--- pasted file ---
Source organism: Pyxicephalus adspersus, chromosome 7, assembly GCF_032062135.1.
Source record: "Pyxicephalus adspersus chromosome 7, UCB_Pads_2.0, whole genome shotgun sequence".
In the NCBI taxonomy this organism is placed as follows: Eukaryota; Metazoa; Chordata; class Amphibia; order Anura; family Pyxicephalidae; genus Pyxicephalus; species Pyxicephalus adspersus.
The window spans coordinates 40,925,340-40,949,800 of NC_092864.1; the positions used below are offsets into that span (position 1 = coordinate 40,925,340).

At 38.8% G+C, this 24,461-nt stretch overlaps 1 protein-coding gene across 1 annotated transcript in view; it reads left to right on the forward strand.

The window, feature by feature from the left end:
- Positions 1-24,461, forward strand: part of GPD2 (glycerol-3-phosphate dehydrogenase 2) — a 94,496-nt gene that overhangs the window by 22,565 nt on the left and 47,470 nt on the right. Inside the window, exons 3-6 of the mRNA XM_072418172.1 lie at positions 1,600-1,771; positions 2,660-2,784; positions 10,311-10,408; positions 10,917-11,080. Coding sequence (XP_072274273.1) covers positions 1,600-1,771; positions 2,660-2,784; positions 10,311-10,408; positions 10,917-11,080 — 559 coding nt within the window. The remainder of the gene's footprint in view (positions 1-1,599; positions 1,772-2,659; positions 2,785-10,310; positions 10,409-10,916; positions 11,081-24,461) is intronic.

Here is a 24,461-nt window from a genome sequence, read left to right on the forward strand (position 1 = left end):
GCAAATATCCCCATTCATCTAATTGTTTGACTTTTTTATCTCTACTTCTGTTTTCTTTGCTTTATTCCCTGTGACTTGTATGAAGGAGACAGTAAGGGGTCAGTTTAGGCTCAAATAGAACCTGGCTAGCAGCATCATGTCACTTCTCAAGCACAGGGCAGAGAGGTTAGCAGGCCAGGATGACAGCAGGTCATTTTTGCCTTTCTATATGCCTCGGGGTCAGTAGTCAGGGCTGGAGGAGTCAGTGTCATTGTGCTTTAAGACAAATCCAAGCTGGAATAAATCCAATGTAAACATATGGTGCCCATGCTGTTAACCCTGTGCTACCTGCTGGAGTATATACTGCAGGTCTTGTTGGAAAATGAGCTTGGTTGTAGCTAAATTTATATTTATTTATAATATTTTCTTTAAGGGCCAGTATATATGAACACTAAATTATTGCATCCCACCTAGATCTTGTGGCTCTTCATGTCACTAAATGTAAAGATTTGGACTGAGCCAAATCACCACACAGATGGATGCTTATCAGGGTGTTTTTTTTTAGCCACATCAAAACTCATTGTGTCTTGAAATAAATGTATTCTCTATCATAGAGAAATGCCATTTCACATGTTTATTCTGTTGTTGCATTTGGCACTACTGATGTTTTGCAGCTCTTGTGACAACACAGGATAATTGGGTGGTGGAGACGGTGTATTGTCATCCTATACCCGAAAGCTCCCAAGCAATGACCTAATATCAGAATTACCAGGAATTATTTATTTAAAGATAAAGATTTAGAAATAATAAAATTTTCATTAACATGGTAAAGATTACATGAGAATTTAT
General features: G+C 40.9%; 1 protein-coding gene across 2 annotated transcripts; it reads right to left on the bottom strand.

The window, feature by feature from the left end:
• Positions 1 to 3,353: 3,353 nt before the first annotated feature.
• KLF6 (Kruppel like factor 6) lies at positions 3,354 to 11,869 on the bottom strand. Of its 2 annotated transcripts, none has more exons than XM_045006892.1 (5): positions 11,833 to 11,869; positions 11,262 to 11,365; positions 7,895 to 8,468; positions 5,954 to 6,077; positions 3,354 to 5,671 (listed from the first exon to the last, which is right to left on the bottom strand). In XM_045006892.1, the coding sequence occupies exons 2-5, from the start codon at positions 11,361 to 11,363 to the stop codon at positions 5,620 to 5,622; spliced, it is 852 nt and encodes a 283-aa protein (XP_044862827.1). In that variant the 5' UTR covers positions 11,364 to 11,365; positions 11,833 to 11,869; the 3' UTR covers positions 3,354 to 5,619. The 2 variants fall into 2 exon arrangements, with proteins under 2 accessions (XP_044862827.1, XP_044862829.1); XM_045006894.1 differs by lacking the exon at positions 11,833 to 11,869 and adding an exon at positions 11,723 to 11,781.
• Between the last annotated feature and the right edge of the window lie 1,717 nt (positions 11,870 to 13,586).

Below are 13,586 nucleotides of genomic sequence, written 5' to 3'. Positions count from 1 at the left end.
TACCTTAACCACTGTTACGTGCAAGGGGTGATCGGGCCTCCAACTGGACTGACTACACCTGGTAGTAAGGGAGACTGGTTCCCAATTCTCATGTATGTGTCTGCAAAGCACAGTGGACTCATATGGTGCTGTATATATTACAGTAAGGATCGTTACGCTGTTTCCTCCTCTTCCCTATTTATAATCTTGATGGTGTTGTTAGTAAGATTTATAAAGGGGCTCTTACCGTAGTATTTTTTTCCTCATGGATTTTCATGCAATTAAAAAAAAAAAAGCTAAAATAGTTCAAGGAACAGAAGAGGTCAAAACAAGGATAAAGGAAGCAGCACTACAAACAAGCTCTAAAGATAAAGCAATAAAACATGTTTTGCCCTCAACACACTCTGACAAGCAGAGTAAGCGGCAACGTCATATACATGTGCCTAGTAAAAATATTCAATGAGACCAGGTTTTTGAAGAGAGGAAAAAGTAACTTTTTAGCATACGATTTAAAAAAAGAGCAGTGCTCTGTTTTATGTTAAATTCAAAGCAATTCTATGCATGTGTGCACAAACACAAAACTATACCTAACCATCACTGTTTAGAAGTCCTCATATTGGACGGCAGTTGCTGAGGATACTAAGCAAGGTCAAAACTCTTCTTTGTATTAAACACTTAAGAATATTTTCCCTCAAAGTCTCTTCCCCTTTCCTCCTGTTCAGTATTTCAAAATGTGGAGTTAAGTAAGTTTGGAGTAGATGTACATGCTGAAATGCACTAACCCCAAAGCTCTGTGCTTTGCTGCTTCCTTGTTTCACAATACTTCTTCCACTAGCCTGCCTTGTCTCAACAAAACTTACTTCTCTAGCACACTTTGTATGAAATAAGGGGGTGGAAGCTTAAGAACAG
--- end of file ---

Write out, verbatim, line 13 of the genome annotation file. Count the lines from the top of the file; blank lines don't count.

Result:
• KLF6 (Kruppel like factor 6) lies at positions 3,354 to 11,869 on the bottom strand. Of its 2 annotated transcripts, none has more exons than XM_045006892.1 (5): positions 11,833 to 11,869; positions 11,262 to 11,365; positions 7,895 to 8,468; positions 5,954 to 6,077; positions 3,354 to 5,671 (listed from the first exon to the last, which is right to left on the bottom strand). In XM_045006892.1, the coding sequence occupies exons 2-5, from the start codon at positions 11,361 to 11,363 to the stop codon at positions 5,620 to 5,622; spliced, it is 852 nt and encodes a 283-aa protein (XP_044862827.1). In that variant the 5' UTR covers positions 11,364 to 11,365; positions 11,833 to 11,869; the 3' UTR covers positions 3,354 to 5,619. The 2 variants fall into 2 exon arrangements, with proteins under 2 accessions (XP_044862827.1, XP_044862829.1); XM_045006894.1 differs by lacking the exon at positions 11,833 to 11,869 and adding an exon at positions 11,723 to 11,781.